Kasada’s Q1 Quarterly Threat Report states that the average value of a frequent flier point, as determined by the cost of accounts being sold on criminal marketplaces, ranges from $0.0003 to $0.001, depending on the airline and the total points available to the account holder. So it’s not going to cost me very much.

After a bit of searching, I found myself an account to purchase the 28k flier points for $22.40. I felt pretty good about purchasing one of these given the average review of 4.98/5, with availability in quantities of up to 100.

Screenshot of a product page with details including price, stock, and options to share, promote, or buy now. Ratings from Trustpilot are visible, and a quick view option is available.


Next, I need a place to stay. I was a bit torn about whether I wanted to stay at a hotel or a by-owner rental. I decided on a hotel.

To recharge myself, I’m planning to stay for 7 nights and need a minimum of 400,000 points to stay in a higher category of hotel that would cost about $450 per night – because I deserve luxury and like oceanside views. Who doesn’t, right? This will cost me $70 for an account guaranteed to contain anywhere from 400k-500k points. The seller has 1,143 positive reviews and only one negative. I might even have a few extra points left over to upgrade myself to the spa package.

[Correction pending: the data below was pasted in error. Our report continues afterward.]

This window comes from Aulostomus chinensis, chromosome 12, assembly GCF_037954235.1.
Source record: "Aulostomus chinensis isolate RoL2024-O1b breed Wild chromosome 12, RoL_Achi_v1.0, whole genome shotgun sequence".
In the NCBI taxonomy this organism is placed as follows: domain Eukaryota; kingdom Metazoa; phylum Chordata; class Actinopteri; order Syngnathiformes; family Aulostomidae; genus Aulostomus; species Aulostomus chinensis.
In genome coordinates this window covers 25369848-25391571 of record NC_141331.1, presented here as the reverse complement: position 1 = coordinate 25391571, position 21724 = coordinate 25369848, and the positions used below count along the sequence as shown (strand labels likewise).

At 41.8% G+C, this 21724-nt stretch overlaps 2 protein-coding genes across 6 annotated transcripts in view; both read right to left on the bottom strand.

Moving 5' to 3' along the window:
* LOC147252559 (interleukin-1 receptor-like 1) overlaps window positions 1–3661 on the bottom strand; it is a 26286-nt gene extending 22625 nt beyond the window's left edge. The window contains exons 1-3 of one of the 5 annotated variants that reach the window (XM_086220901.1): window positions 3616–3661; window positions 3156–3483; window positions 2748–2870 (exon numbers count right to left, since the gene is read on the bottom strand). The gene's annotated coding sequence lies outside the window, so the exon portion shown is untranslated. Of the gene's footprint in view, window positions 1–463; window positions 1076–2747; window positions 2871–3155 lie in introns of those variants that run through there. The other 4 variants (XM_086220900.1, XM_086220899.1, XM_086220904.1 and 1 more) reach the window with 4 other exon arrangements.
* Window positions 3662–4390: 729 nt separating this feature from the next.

Screenshot of an online marketplace item listing showing various color-coded buttons, ratings, and trust scores. Price is 70.00 USD with a stock of 28 items. Multiple payment options are available.

The seller advises me to login with wifi OFF and have a good IP address – and then to replace the original account owner’s credit card info with my own, to ensure there’s enough funds to cover my security deposit (I will not be charged). I’m also advised to change the email in guest information to receive the confirmation email. Finally, after booking the room, I’m told to contact the hotel chain by phone and ask them if they can rebook in another name by telling them something like, “I am trying to book a room for my nephew with my rewards points, but I couldn’t add him as a guest.”

Instructions on how to exploit hotel reward points to book a room, which include replacing guest information, deceiving hotel staff, and manipulating the booking process.